Florida Doctors ~ So Far



The doctors listed here have been recommended to Cushing’s Help by other patients as being helpful to them.  These physicians are familiar with the symptoms and treatment of Cushing’s Disease (pituitary) and Cushing’s Syndrome. Your primary care physician may be able to order very basic screening tests. Some of these doctors may require a referral and/or an abnormal test result prior to scheduling an appointment.

Cushing’s Help does not endorse any particular physician. Choosing a particular physician and substantiating his/her expertise is the responsibility of the individual patient.

To recommend your own doctor for this list, please fill out this form.

These doctors are also available on this map.  Please add yourself and/or your doctor.

This list is a continuing resource as new doctors are added, edited OR removed.




Dr. Eric Sauvageau 

Specialty: Endovascular Neurosurgeon

Location: 800 Prudential Drive – Suite 1100
Jacksonville, FL

Phone: 904-388-6518

Website: http://www.baptistjax.com/doctors/endovascular-neurosurgeon/dr-eric-sauvageau-md

Patient Comment: I went to him for my IPSS procedure. I was VERY impressed by the care that I received. Dr. Sauvageau is Top-Notch! He answered all of my questions & made me feel more comfortable about the IPSS. Very caring. He made a REALLY scary test (that I had cried about many times) EASY PEASY. In fact, everyone at the hospital was super nice! I went to him based on the reviews of 2 other Cushies . He is highly experienced in the procedure and used to do IPSS tests at OSU. I had no pain afterwards and I could barely find where they went in.


More coming soon!

Rare Disease Week, 2014


You are invited to join RDLA and 200 rare disease advocates in Washington, DC for Rare Disease Day (Week), February 25 – 28, 2013.  Below is an overview of the events, registration will be coming soon.

Tuesday, February 25th:
8:15 am – 4:30 pm Legislative Conference 
National Press Club, 529 14th Street NW, Washington, DC

5:30 pm – 9:30 pm 4th Annual Rare Disease Day Documentary Screening & Cocktail Reception
Carnegie Institution of Science, 1530 P Street Northwest, Washington DC

Wednesday, February 26th:
7:00am -8:30 am Lobby Training Breakfast
Top of the Hill, Reserve Officers Association, One Constitution Avenue, NE, Washington DC

9:00 am – 5 pm Capitol Hill Meetings with Members of Congress & Congressional Staff

Thursday, February 27th
9:00 am – 5 pm State Delegation Hill Meetings (Optional) Advocates drop by Congressional Offices and attend meetings on behalf of advocates who are too sick or unable to come to DC

TBD, Rare Disease Congressional Caucus Briefing

Friday, February 28th:
RDD@NIH Rare Disease Day at the National Institutes of Health – 2014 event information & registration coming soon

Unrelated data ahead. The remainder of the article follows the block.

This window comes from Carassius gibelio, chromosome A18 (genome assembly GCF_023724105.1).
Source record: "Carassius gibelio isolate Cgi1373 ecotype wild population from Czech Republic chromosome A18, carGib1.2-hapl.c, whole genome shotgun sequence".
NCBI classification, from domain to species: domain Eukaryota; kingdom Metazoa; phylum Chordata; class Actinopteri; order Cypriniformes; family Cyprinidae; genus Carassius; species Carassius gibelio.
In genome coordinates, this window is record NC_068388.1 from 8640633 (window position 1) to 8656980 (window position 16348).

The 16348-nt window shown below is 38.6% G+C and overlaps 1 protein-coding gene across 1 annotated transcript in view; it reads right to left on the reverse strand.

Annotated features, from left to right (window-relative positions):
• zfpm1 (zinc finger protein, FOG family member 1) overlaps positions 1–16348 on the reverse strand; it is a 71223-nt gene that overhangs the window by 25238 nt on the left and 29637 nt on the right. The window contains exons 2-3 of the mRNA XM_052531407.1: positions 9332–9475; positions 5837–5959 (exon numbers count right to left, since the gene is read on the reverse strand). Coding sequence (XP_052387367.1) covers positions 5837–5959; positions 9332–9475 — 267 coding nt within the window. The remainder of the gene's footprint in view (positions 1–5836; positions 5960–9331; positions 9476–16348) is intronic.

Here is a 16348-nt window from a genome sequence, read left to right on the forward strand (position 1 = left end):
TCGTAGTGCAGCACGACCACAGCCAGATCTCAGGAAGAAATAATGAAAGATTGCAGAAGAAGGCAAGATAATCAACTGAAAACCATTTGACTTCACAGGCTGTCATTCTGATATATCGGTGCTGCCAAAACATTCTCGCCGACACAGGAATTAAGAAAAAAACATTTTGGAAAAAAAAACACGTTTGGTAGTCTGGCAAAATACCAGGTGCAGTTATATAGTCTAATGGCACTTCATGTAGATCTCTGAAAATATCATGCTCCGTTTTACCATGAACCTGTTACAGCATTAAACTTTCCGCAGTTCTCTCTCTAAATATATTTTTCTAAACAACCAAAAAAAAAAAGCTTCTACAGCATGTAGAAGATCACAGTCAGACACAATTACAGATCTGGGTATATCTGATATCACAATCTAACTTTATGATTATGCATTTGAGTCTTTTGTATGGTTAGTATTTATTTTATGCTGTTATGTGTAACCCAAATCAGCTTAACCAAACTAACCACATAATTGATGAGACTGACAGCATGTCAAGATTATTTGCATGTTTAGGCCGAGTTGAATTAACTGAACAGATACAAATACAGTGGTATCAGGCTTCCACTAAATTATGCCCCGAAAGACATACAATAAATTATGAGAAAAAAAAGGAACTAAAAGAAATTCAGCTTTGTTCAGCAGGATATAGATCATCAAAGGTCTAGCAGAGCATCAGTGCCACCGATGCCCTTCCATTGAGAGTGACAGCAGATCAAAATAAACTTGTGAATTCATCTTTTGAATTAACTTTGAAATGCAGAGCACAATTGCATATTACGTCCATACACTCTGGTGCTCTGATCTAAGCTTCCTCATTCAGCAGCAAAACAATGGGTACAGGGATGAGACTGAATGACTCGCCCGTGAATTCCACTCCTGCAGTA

All events are free and open to the public, registration coming soon.

Hotel Room Block: Dupont Circle, on the Red Metro line:
Embassy Row Hotel2015 Massachusetts Ave, NW, Washington DC
$149/night single $169/night double + 14% DC Tax    Click Here to book your hotel ! or Call (202) 939-4208 & ask for the EveryLife Foundation Room Block
Complimentary internet in guest rooms, Complimentary breakfast
There are a limited number of rooms available at the discounted rate.  Discounted rates expire on Monday, February 3rd.

Click Here to watch the video presentations from last year’s Legislative Conference 

If you can’t join us in DC, please stay tuned for ways to share your personal story with Congress. 

Brigham & Womens Hospital’s Pituitary Day 2014


In partnership with the Brain Science Foundation, the Brigham and Women’s Hospital Pituitary Neuroendocrine Center is pleased to present

Pituitary Day 2014

Saturday, March 29, 2013
8 AM – 5 PM
Bornstein Amphitheater
at Brigham & Women’s Hospital
75 Francis Street
Boston, MA

This conference is intended to unite patients, caregivers, family and friends with leading clinicians, researchers, nurses, and other experts to discuss the latest in pituitary diagnosis and treatment. All patients, caregivers, family and friends are welcome!

For more information, please visit brainsciencefoundation.org or call Sarah Donnelly at 781-239-2903.

Corcept Therapeutics Announces Partnership With Idis for Global Access to Korlym(R)

PRINCETON, NJ and MENLO PARK, CA, Jul 24, 2013 (Marketwired via COMTEX) — Corcept Therapeutics Incorporated CORT  announced today that Korlym(R) (mifepristone) 300 mg Tablets is available to patients outside of the United States through an Idis Access Program.

Idis Access Programs enable patients around the world to be prescribed investigational or approved drugs prior to their commercial launch in that country through a regulatory-compliant and ethical channel on a named-patient basis. Corcept, a pharmaceutical company engaged in the discovery, development and commercialization of drugs for the treatment of severe metabolic and psychiatric disorders, has been offering Korlym in the United States since April 2012 as a once-daily oral treatment of hyperglycemia secondary to endogenous Cushing’s syndrome in adult patients who have type 2 diabetes mellitus or glucose intolerance and have failed surgery or are not candidates for surgery.